"Whether new challenges come from our own evolving standards or from regulatory restrictions, we can grow if our positioning and strategy are right."
Paul Adams, Chief Executive
We have reported another good set of numbers for 2006 but what is the state of the tobacco industry and how is British American Tobacco expecting to fare in the future?
Before looking forward, it is worth examining our recent past. Over the last five years we have grown volume, with our four GDBs leading the way, up 57 per cent against a backdrop of quickening regulatory changes, excise increases and declines in the incidence of smoking. Not all the changes have been external, some are self-imposed. Five years ago we pioneered the industry’s first voluntary code, a set of restrictions on our marketing activity worldwide. The conclusion I’ve drawn is that it is still possible for us to succeed in an ever tougher environment. Whether new challenges come from our own evolving standards or from regulatory restrictions, we can grow if our positioning and strategy are right.
We have a strong and complete portfolio of brands at different price points. As well as our GDBs, it includes an unrivalled range of regional and local brands which play a vital role in our success in many markets. We have a full range of tobacco products and we have a track record of innovation that our competitors struggle to match.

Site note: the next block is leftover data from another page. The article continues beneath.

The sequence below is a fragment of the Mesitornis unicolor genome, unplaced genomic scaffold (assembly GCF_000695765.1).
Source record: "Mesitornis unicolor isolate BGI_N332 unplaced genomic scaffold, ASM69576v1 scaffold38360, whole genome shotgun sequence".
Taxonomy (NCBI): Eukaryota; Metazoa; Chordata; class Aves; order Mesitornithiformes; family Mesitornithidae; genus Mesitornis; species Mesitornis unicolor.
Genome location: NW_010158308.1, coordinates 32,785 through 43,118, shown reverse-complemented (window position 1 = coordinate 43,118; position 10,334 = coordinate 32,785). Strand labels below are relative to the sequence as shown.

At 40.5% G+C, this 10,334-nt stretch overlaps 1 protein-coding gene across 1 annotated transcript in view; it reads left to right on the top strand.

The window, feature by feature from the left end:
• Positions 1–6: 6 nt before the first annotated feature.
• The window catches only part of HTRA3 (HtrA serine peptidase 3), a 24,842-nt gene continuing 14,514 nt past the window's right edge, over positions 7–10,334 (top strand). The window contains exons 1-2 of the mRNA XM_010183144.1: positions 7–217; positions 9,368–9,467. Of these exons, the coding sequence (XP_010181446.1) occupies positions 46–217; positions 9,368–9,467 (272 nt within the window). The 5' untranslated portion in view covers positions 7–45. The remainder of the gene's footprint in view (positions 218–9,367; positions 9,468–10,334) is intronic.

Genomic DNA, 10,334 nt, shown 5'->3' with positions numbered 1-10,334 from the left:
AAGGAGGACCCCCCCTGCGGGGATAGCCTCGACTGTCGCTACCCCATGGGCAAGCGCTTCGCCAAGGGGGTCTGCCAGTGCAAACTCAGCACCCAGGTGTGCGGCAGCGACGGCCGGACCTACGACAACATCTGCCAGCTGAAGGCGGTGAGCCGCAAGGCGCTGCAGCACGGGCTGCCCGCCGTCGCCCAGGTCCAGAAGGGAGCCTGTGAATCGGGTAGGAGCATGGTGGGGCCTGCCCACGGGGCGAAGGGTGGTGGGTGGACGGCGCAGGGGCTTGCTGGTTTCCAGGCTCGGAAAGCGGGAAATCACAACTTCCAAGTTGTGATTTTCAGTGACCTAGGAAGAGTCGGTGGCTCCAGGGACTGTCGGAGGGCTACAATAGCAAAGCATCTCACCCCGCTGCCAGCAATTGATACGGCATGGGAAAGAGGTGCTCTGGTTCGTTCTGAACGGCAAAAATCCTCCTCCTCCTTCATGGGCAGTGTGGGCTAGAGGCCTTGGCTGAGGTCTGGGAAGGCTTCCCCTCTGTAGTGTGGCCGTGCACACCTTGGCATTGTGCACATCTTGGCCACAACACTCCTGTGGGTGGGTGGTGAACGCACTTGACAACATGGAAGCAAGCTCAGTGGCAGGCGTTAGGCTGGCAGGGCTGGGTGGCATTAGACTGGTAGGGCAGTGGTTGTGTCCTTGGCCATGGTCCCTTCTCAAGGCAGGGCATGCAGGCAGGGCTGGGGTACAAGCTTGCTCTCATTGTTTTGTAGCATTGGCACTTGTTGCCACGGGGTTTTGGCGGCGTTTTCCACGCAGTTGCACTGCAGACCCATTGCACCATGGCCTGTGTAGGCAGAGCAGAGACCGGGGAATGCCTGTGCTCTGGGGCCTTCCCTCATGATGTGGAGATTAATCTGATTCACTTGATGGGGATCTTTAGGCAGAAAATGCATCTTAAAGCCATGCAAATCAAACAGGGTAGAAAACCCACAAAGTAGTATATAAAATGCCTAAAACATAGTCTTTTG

In addition to the opportunities for top line growth, there are very significant opportunities to make cost savings through our productivity initiatives. As you can read in Our strategy in action: productivity, we are ahead of schedule and the more work we do in this area the more we identify further savings.
We also believe that we have the right responsibility strategy for both the short and the long term and we position responsibility as a key part of our overall business strategy. Consequently, we have invested significantly more in R&D, particularly around harm reduction.
We agree that risky products such as tobacco should be regulated. Currently, tobacco regulation broadly focuses on three areas: preventing people from starting to smoke, encouraging quitting and protecting people around smokers.
However, we strongly believe that these prevention, cessation and protection efforts are missing an important ‘fourth dimension’, namely, harm reduction, for the millions of adults globally who will continue to be tobacco consumers.
Current and future market
Currently smokers consume over five trillion cigarettes a year globally.
China, the world’s largest cigarette market, makes up 35 per cent of global volumes. Outside China, over half the global market is held by the six biggest international manufacturers which, in 2006, were: Philip Morris, with a global market share of 18.7 per cent, British American Tobacco (including associates’ total volumes) with17.1 per cent, Japan Tobacco with 7.7 per cent, Imperial Tobacco with 3.5 per cent, Gallaher with 3.1 per cent and Altadis with 2.1 per cent.